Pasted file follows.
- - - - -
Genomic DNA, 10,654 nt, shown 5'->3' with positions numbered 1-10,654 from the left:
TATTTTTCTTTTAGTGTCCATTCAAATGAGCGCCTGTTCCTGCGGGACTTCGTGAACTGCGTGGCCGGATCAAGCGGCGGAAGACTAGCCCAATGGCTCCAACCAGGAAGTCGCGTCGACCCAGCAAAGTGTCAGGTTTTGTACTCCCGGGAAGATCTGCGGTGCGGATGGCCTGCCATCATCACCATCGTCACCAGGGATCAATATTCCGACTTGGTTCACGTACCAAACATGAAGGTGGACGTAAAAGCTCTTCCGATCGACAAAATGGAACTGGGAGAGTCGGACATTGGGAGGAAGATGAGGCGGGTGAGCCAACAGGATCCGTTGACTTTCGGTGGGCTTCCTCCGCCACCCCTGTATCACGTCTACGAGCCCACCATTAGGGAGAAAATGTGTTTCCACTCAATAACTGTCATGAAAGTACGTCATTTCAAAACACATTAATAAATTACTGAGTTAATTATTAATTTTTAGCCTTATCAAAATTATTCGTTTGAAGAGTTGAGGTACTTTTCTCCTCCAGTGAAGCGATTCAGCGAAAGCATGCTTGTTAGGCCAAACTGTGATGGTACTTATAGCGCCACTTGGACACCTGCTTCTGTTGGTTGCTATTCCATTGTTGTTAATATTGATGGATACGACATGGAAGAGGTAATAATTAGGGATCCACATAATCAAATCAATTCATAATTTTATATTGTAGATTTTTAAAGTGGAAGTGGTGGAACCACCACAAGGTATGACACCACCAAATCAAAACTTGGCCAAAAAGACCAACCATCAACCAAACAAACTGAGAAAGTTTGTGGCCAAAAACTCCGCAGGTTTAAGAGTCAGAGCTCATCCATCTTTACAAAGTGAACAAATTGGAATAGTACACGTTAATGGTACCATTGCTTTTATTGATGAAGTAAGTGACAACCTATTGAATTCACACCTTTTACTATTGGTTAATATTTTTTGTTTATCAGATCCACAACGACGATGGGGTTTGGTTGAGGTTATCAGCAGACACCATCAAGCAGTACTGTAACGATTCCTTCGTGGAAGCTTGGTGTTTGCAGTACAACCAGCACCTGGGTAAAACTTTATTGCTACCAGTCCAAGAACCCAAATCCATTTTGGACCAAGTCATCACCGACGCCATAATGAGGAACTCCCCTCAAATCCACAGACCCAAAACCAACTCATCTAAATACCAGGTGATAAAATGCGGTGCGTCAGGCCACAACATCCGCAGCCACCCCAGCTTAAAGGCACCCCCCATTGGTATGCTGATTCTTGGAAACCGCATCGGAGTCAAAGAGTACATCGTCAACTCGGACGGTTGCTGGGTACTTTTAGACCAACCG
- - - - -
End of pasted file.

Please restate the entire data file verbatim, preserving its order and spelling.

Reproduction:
Genomic DNA, 10,654 nt, shown 5'->3' with positions numbered 1-10,654 from the left:
TATTTTTCTTTTAGTGTCCATTCAAATGAGCGCCTGTTCCTGCGGGACTTCGTGAACTGCGTGGCCGGATCAAGCGGCGGAAGACTAGCCCAATGGCTCCAACCAGGAAGTCGCGTCGACCCAGCAAAGTGTCAGGTTTTGTACTCCCGGGAAGATCTGCGGTGCGGATGGCCTGCCATCATCACCATCGTCACCAGGGATCAATATTCCGACTTGGTTCACGTACCAAACATGAAGGTGGACGTAAAAGCTCTTCCGATCGACAAAATGGAACTGGGAGAGTCGGACATTGGGAGGAAGATGAGGCGGGTGAGCCAACAGGATCCGTTGACTTTCGGTGGGCTTCCTCCGCCACCCCTGTATCACGTCTACGAGCCCACCATTAGGGAGAAAATGTGTTTCCACTCAATAACTGTCATGAAAGTACGTCATTTCAAAACACATTAATAAATTACTGAGTTAATTATTAATTTTTAGCCTTATCAAAATTATTCGTTTGAAGAGTTGAGGTACTTTTCTCCTCCAGTGAAGCGATTCAGCGAAAGCATGCTTGTTAGGCCAAACTGTGATGGTACTTATAGCGCCACTTGGACACCTGCTTCTGTTGGTTGCTATTCCATTGTTGTTAATATTGATGGATACGACATGGAAGAGGTAATAATTAGGGATCCACATAATCAAATCAATTCATAATTTTATATTGTAGATTTTTAAAGTGGAAGTGGTGGAACCACCACAAGGTATGACACCACCAAATCAAAACTTGGCCAAAAAGACCAACCATCAACCAAACAAACTGAGAAAGTTTGTGGCCAAAAACTCCGCAGGTTTAAGAGTCAGAGCTCATCCATCTTTACAAAGTGAACAAATTGGAATAGTACACGTTAATGGTACCATTGCTTTTATTGATGAAGTAAGTGACAACCTATTGAATTCACACCTTTTACTATTGGTTAATATTTTTTGTTTATCAGATCCACAACGACGATGGGGTTTGGTTGAGGTTATCAGCAGACACCATCAAGCAGTACTGTAACGATTCCTTCGTGGAAGCTTGGTGTTTGCAGTACAACCAGCACCTGGGTAAAACTTTATTGCTACCAGTCCAAGAACCCAAATCCATTTTGGACCAAGTCATCACCGACGCCATAATGAGGAACTCCCCTCAAATCCACAGACCCAAAACCAACTCATCTAAATACCAGGTGATAAAATGCGGTGCGTCAGGCCACAACATCCGCAGCCACCCCAGCTTAAAGGCACCCCCCATTGGTATGCTGATTCTTGGAAACCGCATCGGAGTCAAAGAGTACATCGTCAACTCGGACGGTTGCTGGGTACTTTTAGACCAACCG